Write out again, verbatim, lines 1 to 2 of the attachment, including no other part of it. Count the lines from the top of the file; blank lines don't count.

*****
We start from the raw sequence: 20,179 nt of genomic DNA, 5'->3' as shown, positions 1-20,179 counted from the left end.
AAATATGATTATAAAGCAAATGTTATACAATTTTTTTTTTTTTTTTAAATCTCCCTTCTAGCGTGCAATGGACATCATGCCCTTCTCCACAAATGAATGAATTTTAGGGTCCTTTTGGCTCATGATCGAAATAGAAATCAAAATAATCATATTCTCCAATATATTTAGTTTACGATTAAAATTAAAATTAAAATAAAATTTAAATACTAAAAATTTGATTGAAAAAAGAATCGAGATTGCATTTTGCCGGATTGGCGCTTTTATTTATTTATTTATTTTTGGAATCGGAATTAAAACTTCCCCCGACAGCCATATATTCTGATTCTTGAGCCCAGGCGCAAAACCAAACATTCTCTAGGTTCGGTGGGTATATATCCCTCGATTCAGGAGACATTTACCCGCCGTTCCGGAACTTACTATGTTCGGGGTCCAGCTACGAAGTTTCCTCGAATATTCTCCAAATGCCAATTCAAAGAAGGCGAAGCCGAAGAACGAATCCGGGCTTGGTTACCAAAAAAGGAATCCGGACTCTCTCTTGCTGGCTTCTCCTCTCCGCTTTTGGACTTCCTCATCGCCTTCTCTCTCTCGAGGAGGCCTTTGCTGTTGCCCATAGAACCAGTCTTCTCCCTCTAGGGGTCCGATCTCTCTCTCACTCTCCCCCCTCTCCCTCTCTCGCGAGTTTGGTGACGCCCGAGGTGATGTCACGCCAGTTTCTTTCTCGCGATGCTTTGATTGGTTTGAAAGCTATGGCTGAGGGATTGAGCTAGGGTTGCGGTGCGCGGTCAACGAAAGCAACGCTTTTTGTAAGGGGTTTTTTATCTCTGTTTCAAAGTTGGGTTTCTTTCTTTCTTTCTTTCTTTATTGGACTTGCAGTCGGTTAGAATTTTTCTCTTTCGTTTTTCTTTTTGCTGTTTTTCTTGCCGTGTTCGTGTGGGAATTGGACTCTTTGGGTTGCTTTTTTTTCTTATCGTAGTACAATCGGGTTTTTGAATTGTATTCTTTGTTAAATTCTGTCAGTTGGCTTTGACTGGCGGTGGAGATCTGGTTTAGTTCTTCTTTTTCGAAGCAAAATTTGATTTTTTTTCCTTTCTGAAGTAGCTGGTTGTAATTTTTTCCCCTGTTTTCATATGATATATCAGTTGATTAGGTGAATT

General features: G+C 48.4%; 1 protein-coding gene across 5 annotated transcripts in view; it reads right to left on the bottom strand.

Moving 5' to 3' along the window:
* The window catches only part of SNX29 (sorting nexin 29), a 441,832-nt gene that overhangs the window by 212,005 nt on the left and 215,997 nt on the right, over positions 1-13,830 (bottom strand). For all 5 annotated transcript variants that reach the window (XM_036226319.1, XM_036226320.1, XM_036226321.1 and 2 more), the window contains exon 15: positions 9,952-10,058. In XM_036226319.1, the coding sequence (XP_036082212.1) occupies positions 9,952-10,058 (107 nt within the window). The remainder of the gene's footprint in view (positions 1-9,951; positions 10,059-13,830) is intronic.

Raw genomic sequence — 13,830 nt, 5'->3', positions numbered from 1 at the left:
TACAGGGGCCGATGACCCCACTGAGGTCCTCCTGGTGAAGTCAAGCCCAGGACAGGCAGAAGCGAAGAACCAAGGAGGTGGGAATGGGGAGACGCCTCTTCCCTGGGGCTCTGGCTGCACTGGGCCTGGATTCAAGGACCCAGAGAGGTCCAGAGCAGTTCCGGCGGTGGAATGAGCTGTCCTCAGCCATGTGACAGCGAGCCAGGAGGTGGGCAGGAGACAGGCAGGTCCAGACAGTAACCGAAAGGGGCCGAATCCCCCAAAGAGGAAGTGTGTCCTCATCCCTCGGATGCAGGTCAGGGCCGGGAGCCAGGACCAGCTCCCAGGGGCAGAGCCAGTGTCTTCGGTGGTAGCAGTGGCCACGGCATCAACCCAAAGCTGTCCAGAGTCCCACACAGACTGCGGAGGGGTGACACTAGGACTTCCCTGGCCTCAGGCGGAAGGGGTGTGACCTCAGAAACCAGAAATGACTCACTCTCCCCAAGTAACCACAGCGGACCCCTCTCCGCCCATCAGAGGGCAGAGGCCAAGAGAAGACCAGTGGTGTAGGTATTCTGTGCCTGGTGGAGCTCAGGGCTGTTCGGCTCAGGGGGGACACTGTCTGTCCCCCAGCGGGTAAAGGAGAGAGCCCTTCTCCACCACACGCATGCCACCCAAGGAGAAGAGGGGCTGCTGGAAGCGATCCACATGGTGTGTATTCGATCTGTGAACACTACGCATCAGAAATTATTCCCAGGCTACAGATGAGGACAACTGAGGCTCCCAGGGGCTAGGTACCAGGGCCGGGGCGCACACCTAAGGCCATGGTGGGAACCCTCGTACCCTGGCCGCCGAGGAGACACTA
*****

We start from the raw sequence: 20,179 nt of genomic DNA, 5'->3' as shown, positions 1-20,179 counted from the left end.
AAATATGATTATAAAGCAAATGTTATACAATTTTTTTTTTTTTTTTAAATCTCCCTTCTAGCGTGCAATGGACATCATGCCCTTCTCCACAAATGAATGAATTTTAGGGTCCTTTTGGCTCATGATCGAAATAGAAATCAAAATAATCATATTCTCCAATATATTTAGTTTACGATTAAAATTAAAATTAAAATAAAATTTAAATACTAAAAATTTGATTGAAAAAAGAATCGAGATTGCATTTTGCCGGATTGGCGCTTTTATTTATTTATTTATTTTTGGAATCGGAATTAAAACTTCCCCCGACAGCCATATATTCTGATTCTTGAGCCCAGGCGCAAAACCAAACATTCTCTAGGTTCGGTGGGTATATATCCCTCGATTCAGGAGACATTTACCCGCCGTTCCGGAACTTACTATGTTCGGGGTCCAGCTACGAAGTTTCCTCGAATATTCTCCAAATGCCAATTCAAAGAAGGCGAAGCCGAAGAACGAATCCGGGCTTGGTTACCAAAAAAGGAATCCGGACTCTCTCTTGCTGGCTTCTCCTCTCCGCTTTTGGACTTCCTCATCGCCTTCTCTCTCTCGAGGAGGCCTTTGCTGTTGCCCATAGAACCAGTCTTCTCCCTCTAGGGGTCCGATCTCTCTCTCACTCTCCCCCCTCTCCCTCTCTCGCGAGTTTGGTGACGCCCGAGGTGATGTCACGCCAGTTTCTTTCTCGCGATGCTTTGATTGGTTTGAAAGCTATGGCTGAGGGATTGAGCTAGGGTTGCGGTGCGCGGTCAACGAAAGCAACGCTTTTTGTAAGGGGTTTTTTATCTCTGTTTCAAAGTTGGGTTTCTTTCTTTCTTTCTTTCTTTATTGGACTTGCAGTCGGTTAGAATTTTTCTCTTTCGTTTTTCTTTTTGCTGTTTTTCTTGCCGTGTTCGTGTGGGAATTGGACTCTTTGGGTTGCTTTTTTTTCTTATCGTAGTACAATCGGGTTTTTGAATTGTATTCTTTGTTAAATTCTGTCAGTTGGCTTTGACTGGCGGTGGAGATCTGGTTTAGTTCTTCTTTTTCGAAGCAAAATTTGATTTTTTTTCCTTTCTGAAGTAGCTGGTTGTAATTTTTTCCCCTGTTTTCATATGATATATCAGTTGATTAGGTGAATT